Is there anyone who wouldn’t enjoy looking at the Aurora Borealis?
Or anyone who wouldn’t enjoy at least one of these: good food, spectacular scenery, traditional and modern arts & culture, friendly people and, oh yes, a sea eagle or 2?
Who wouldn’t want go to Norway to experience all those things? Oh, wait, I see– you would like to go, but…Norway’s expensive, right?
Well, yes– BUT we found some ways to save lots on our trip, and we think we had a better Norwegian experience for it!
We visited in winter, hoping to see the Northern Lights (Aurora Borealis,) as many hope to– and we did. Not just once, or twice, or even 3 times. We saw the magical lights dance on 6 nights of our 7 night stay!
Several factors came together to make this possible- and none of them involved taking an expensive Northern Lights chasing tour. (I’m not knocking them- we just couldn’t afford to go on one, with the cheapest single night’s chase aboard a big tour bus costing around €125 per person.)
Tips: Seeing the Northern Lights
1. Plan your trip for when the moon is dark, or only a sliver of waxing or waning. That way, even if the lights are only force 2 on the scale of 1 to 10, you still have a chance to see them- they won’t be competing with moonlight. During our trip the strength forecast was 2 & 3 and yet we still saw fantastic Lights as they didn’t have to compete with moonlight.
2. Get out of the city/suburbs. As with the moon, light pollution can drown out the quieter auroras.
We stayed at this wonderfully charming restored cabin, dating from the 1880’s. It is wonderfully situated by a large fjord- brilliant aurora-wise because there is lots of open space to view the sky. To have the best chance of seeing the Northern Lights you want as much of a 360 degree view of the sky as possible. We saw them from all areas of the sky, not just the North.
Additoinally ,it was a blessing to have a prime viewing spot just 40m from the house, so we could take aurora spotting in shifts. The Lights can appear at any point/s after dark. They tend to show up between 6pm to 2am in the Tromso area of Norway; a long night in the cold!
3. Get a Norwegian SIM card for your phone (will tell you more in another post, but Telenor have an affordable one) and check the European aurora forecast on sites like http://www.gi.alaska.edu/AuroraForecast/Europe. On the right hand side of the site you’ll see 2 wee maps- they get updated every couple of hours- they’ll help give you a rough guide as to what expect. (PS: UT is pretty much GMT- and Norway is 1 hr ahead.) The sun’s cycle is meant to be active this year (2013), so it’s a good time to go. (Lights season generally Oct- March. We went in Feburary.)
4. Keep your eye on the weather forecast, & if you’ve rented a car (about €350 a wk for a compact car in winter) you may be able to drive away from cloudy skies. We had no car, but did have some cloudy skies. Yet we still got to see the Lights in between the clouds. Also remember that just because ’tis cloudy doesn’t mean it will remain so– and ALWAYS keep checking for yourself rather than relying just on forecasts of weather or aurora!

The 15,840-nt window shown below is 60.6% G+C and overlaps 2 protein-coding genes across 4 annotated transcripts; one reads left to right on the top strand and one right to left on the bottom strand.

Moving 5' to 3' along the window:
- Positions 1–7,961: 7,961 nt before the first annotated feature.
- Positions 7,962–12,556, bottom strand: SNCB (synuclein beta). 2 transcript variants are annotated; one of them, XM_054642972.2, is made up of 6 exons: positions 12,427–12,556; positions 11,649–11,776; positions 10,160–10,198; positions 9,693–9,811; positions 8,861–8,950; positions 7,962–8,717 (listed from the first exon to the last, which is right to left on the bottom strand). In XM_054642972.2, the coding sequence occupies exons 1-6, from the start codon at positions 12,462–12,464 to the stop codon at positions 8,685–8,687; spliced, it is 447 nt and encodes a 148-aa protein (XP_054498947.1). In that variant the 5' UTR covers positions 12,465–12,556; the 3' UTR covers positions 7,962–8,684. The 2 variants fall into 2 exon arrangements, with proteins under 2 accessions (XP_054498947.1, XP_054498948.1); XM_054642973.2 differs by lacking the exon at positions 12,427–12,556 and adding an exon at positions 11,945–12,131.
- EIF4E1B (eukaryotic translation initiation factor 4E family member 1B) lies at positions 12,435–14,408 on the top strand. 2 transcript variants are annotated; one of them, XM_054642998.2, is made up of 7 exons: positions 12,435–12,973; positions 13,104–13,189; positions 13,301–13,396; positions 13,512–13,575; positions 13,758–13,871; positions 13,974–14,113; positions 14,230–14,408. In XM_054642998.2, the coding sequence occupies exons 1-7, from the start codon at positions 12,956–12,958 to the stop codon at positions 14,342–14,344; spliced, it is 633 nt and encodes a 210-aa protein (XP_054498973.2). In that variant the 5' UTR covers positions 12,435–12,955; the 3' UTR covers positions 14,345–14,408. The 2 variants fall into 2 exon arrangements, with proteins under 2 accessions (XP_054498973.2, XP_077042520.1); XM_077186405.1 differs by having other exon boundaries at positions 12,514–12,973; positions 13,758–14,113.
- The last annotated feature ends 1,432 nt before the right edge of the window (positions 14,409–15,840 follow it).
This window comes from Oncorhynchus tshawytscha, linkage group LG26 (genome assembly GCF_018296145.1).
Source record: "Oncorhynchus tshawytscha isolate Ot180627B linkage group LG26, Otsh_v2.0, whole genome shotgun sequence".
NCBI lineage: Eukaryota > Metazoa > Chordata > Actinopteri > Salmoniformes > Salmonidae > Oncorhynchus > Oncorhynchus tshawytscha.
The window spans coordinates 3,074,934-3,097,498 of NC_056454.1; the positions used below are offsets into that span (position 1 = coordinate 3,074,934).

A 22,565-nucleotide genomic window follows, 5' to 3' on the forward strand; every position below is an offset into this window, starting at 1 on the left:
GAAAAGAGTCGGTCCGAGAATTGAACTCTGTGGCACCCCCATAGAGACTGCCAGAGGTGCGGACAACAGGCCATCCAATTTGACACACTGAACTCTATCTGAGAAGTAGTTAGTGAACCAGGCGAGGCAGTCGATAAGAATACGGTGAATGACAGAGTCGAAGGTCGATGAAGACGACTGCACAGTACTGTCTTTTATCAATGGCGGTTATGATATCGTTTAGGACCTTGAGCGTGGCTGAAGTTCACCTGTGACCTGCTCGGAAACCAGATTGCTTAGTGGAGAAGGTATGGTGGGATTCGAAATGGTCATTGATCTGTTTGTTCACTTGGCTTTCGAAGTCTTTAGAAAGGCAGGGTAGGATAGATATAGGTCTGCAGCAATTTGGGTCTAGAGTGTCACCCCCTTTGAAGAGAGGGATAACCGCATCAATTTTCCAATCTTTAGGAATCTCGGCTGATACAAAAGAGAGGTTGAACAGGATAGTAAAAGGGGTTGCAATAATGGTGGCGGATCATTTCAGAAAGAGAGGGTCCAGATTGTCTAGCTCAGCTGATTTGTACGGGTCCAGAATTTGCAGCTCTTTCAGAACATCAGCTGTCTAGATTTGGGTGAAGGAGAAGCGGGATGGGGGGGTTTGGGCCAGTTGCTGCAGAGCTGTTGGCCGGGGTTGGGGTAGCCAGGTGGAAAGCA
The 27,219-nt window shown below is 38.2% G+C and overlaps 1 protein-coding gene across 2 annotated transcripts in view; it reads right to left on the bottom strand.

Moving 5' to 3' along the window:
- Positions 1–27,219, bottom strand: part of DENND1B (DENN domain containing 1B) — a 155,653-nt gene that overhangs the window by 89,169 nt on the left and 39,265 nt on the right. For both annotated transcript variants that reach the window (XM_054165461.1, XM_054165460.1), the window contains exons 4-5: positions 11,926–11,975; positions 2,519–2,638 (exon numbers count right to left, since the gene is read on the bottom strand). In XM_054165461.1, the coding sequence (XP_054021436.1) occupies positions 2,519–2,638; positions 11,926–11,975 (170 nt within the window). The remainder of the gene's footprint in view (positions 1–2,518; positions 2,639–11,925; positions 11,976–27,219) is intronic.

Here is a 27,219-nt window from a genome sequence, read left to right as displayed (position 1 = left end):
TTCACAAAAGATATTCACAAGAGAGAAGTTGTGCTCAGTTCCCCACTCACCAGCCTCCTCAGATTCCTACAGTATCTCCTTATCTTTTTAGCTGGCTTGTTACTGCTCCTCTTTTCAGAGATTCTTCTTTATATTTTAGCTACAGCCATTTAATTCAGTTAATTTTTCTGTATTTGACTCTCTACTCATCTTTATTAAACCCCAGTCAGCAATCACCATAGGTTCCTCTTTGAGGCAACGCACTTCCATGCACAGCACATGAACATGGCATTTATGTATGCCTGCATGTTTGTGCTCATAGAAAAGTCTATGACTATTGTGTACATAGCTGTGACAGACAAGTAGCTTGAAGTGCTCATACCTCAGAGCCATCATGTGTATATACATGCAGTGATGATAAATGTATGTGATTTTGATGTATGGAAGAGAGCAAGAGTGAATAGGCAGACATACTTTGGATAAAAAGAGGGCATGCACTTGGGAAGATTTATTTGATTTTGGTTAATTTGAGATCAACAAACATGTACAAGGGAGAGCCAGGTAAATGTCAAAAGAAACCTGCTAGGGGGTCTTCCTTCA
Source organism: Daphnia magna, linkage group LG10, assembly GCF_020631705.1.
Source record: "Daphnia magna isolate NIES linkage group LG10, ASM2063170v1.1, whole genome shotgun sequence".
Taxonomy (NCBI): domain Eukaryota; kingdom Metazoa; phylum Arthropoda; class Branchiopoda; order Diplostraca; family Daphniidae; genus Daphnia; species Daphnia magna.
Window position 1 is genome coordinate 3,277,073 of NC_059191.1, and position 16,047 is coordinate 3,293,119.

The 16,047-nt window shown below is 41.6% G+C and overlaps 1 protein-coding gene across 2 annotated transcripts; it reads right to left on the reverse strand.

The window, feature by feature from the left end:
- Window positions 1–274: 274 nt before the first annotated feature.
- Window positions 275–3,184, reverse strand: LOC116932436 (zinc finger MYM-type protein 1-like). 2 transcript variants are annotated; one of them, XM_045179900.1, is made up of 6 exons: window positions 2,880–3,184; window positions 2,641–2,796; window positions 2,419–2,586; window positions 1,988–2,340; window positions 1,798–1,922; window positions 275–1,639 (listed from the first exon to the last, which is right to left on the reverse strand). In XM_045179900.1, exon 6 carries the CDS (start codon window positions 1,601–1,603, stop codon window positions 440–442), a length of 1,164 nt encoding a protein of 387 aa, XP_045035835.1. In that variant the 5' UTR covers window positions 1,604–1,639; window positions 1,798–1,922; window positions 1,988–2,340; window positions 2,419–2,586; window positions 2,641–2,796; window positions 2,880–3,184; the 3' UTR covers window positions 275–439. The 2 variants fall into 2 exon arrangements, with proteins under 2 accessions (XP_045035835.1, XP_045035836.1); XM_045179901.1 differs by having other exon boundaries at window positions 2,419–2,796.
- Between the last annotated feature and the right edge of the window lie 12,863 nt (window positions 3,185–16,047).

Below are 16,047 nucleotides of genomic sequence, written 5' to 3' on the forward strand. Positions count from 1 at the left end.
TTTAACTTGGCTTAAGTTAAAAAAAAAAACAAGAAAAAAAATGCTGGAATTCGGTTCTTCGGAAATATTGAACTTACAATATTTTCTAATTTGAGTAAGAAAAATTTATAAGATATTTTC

5. I don’t have to tell you to dress *very* warmly & in layers, do I? 🙂 You will see the lights better from outside– although we saw many from the house windows! If you are taking photos, a good camera is necessary, especially if the lights aren’t storm force bright. We just had a little Samsung digital, and though we set the ISO to 800, the longest exposure time available was 16 sec. Apparently 20-40 is ideal. Still- we are thrilled to have the ones we do, and are so glad we bought a tripod.
You must have a tripod for those long exposures; there’s no way to hold a camera absolutely still for so long and in the cold. We got a great value one for about €25 on this site. As I said, we did get pics, but many were disappointing , & none were like the fancy ones you need the good gear for. Buying a really good camera is now on my bucket list!
Don’t forget to charge up the camera fully, & bring extra batteries if possible. The cold drains them quickly. Putting the camera in your coat when not in use will help save them, too.
The last night we were at the cabin we went to bed early as there were no Lights to been seen, it was cloudy, & we had to get up at 3.30 a.m. to start our journey back to Ireland.
Luckily, though, I woke a bit after midnight & looked out the window. A HUGE array of dancing, shooting, red and green Lights FILLED the sky! I quickly woke Terry, and we watched as the aurora played. It was the best we had seen! When it quelled a bit, we hurriedly dressed, got the camera & went outside. But the show was over. Though I stayed up the rest of the night hoping for pictures, listening to the waves & the occasional seabird’s call, the Lights had waved us their goodbye. And we loved it.
Here are some more of our Northern Lights photos. I’ll have more Norway photos & tips, plus the info on the wonderful, affordable place we stayed, in upcoming posts. If YOU’VE got Northern Lights tips or stories, please do share in the comment section at the end of the post. 🙂
Thank you! Susan
|The Northern Lights blasting out of a cloud, Norway. There were red shoots, too, but I didn’t get pic in time. Was scary!|
|The Aurora (Northern Lights) over the fjord, Norway|
|A beautiful swirl of aurora over the fjord, Norway|